I was biking to work yesterday morning. I was in the homestretch and feeling fine. The weather was crisp and traffic, light. Heading North on Tennessee, I had crossed Lemon when I spied a woman about to get into her SUV. I slowed as she went to open her door into the lane. I didn’t move left because I heard a car speeding and gaining on me. A glance at the mirror showed the silver sedan gaining quickly.
I expected to feel the breeze as the car passed me. I hoped he’d be three-feet away, but I wasn’t counting on it. Instead I felt him rev his engine close to me and heard him hit his horn. I turned to look at what could be the problem. He was waving at me to get off the road, pointing to the sidewalk.
The woman was now safely in her car and I was 50 feet to the light at Main & Tennessee. I continued to the red light put down my foot, turned and asked “How did honking help?”
A smirk was the only answer I received. For the next two blocks the driver stayed behind me, revving his engine. Moving closer and then away. As I passed Trader’s Alley, he sped up and revved right behind me to turn into the alley.
I thought about letting it go, but I remembered a lesson learned in elementary school – don’t let the bully intimidate you. I circled back. I rode down to the center of the alley and sat 30 feet behind the parked car.
I didn’t ride up to his window and bang on his roof. I stood quietly waiting for the man in a hurry to get out of his car. I didn’t want him to feel threatened. Not the way I’d felt threatened as I lawfully rode my bike to work.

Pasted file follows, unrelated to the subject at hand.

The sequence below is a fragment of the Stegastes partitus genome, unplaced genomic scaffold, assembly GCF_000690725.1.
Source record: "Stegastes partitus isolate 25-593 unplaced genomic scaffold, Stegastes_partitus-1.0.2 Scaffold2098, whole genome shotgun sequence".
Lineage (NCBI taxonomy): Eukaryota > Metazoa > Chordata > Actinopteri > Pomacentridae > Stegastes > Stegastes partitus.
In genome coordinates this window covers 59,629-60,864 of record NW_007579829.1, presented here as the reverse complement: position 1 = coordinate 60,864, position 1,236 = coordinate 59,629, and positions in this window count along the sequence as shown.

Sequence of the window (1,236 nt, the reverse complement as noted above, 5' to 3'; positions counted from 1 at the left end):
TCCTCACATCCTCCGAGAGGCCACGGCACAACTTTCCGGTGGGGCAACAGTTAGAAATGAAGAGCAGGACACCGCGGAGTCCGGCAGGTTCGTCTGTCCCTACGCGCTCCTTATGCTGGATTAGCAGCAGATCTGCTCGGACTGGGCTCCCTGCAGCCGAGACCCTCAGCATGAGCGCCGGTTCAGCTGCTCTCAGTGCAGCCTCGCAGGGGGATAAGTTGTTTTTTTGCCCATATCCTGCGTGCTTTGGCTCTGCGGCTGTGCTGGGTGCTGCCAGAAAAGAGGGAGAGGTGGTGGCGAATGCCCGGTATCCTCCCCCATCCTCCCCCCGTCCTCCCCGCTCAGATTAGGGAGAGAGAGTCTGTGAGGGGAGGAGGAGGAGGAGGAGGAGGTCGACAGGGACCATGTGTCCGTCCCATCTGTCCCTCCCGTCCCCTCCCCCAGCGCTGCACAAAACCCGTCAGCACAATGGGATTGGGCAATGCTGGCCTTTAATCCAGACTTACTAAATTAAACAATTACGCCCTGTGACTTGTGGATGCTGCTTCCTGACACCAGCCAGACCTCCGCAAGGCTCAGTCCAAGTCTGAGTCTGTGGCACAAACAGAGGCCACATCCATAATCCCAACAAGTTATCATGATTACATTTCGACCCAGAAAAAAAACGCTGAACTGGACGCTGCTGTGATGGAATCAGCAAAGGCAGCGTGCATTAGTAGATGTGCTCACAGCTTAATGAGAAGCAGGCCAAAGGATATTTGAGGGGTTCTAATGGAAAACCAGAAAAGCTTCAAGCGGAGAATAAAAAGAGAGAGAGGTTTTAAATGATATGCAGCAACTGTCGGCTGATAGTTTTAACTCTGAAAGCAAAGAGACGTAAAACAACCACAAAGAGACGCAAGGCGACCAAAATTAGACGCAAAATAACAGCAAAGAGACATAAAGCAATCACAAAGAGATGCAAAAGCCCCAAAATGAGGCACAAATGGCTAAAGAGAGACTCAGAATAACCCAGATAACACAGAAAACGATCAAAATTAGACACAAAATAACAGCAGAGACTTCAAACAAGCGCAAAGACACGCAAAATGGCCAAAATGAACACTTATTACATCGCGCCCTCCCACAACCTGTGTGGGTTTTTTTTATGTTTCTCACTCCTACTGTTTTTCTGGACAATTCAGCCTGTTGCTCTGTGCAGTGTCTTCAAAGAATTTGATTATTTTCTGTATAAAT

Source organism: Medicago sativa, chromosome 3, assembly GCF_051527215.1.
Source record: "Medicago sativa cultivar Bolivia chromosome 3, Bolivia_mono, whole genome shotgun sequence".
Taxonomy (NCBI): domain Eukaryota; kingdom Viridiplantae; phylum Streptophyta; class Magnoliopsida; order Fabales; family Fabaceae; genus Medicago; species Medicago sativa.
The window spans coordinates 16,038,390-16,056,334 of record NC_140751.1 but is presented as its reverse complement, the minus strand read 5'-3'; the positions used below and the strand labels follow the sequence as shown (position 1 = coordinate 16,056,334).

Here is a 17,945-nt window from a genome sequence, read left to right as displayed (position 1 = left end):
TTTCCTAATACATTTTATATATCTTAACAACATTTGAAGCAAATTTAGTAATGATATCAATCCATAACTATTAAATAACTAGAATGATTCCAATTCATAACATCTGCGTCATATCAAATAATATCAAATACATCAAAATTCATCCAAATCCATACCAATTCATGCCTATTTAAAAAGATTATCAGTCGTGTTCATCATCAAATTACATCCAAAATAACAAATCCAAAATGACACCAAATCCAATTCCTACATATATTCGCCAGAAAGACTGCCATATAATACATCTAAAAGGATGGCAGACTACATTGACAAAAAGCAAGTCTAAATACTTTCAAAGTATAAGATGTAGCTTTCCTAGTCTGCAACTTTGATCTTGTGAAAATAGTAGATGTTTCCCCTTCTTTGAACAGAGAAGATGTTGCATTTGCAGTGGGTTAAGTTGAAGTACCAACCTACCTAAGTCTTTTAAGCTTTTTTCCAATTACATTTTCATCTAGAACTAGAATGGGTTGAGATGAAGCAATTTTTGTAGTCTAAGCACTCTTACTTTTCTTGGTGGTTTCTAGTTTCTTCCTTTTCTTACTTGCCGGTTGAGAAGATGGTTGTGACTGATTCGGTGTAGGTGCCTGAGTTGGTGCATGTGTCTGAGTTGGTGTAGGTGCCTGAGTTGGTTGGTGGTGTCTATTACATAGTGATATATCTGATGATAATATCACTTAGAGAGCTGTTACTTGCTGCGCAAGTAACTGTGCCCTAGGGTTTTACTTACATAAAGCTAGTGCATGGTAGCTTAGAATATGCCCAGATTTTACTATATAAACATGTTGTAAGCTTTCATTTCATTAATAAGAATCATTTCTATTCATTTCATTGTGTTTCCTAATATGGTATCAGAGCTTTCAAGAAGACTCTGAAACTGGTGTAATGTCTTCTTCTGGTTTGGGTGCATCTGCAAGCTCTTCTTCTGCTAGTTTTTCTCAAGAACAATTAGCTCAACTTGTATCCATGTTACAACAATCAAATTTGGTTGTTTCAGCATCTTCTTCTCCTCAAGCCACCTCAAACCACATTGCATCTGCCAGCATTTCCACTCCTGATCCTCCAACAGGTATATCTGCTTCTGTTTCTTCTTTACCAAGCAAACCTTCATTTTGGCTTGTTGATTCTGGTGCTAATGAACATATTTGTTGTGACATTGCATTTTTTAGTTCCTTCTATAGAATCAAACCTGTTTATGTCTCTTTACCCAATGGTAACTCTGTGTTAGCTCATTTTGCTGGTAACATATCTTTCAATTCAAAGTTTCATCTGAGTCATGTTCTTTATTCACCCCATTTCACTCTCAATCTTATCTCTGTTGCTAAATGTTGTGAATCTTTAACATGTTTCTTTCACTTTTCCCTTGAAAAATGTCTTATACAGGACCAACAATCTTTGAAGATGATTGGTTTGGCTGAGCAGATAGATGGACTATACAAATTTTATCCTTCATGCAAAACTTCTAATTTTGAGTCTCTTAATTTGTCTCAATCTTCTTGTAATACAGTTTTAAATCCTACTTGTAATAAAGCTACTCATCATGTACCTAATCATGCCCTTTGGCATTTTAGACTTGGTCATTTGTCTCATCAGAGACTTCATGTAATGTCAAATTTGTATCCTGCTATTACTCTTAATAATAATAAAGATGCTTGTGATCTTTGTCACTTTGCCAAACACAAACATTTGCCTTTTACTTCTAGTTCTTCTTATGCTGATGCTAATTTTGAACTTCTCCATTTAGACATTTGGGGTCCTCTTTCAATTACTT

He chose to not get out of his car. I chose not to escalate by riding to his window. I rode away. Not before I snapped a picture of his car so I’d not forget the make and model. Not before I snapped a picture so I’d remember to tell all my cycling friends the make and model of the bully driver in Downtown Lakeland they need to watch more closely.
I know I’m preaching to the choir on this site. You know the laws of the road better than most vehicle drivers. You have to. They’re what keep you safer. (I’d considered writing “safe,” but we know the hazards of the inattentive, poor and bully vehicle operators.)
Do me a favor though. Pass along this post. Send it to other bully drivers you’ve met. Help them learn the proper way to deal with bikes and other vehicles. As the officer in the video below explains to the driver, “This is a lane of traffic and I’m a vehicle. I have the right to this road.”
Ask them to read the information at Florida Bicycle Law
Ask them to take the Yield to Life Driver’s Test
Most of all, invite them to ride their bike to work. Ask them to try it for a week. Maybe they’ll start to understand how different it is to hear that horn outside the car.